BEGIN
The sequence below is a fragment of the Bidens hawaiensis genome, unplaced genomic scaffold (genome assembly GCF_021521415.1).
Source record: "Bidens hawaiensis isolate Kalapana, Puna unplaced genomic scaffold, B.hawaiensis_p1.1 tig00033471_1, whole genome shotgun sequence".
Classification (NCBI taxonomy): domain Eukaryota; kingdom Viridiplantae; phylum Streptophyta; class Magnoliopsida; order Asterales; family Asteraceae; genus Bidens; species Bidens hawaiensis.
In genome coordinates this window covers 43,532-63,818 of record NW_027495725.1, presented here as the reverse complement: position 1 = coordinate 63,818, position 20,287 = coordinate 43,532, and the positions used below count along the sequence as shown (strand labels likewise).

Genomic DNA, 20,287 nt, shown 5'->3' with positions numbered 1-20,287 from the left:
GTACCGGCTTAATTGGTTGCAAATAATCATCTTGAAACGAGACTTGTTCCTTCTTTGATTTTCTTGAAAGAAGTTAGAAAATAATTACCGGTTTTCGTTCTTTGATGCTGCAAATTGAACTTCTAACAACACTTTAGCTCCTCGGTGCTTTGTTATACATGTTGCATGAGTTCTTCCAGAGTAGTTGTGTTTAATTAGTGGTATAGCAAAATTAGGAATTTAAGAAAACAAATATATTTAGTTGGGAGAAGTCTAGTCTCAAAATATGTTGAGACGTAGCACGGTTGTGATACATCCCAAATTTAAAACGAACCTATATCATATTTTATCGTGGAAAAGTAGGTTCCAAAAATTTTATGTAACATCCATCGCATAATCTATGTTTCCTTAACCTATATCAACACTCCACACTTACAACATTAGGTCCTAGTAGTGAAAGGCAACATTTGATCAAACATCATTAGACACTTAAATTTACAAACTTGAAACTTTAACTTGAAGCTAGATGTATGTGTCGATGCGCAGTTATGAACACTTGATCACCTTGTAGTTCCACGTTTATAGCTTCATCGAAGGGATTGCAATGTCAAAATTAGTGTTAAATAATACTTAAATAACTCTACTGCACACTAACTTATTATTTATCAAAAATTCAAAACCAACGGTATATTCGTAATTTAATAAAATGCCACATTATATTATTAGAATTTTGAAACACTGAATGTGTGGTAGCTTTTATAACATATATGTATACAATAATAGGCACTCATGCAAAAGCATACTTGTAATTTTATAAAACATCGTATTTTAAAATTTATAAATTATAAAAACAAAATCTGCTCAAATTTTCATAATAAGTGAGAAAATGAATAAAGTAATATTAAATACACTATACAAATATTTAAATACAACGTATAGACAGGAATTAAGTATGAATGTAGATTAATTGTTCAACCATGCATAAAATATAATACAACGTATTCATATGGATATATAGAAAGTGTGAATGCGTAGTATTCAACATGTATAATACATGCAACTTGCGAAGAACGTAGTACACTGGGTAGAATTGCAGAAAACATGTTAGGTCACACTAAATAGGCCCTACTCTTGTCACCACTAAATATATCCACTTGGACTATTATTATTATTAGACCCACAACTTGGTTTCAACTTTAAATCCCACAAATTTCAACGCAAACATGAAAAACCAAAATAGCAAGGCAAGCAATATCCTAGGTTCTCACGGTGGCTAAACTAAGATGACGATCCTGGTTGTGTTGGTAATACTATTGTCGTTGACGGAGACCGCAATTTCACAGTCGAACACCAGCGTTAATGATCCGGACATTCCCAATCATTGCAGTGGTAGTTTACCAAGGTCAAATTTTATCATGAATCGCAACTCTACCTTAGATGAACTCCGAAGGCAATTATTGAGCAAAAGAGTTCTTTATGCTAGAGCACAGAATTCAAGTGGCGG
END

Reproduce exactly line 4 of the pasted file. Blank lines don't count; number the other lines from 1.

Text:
In genome coordinates this window covers 43,532-63,818 of record NW_027495725.1, presented here as the reverse complement: position 1 = coordinate 63,818, position 20,287 = coordinate 43,532, and the positions used below count along the sequence as shown (strand labels likewise).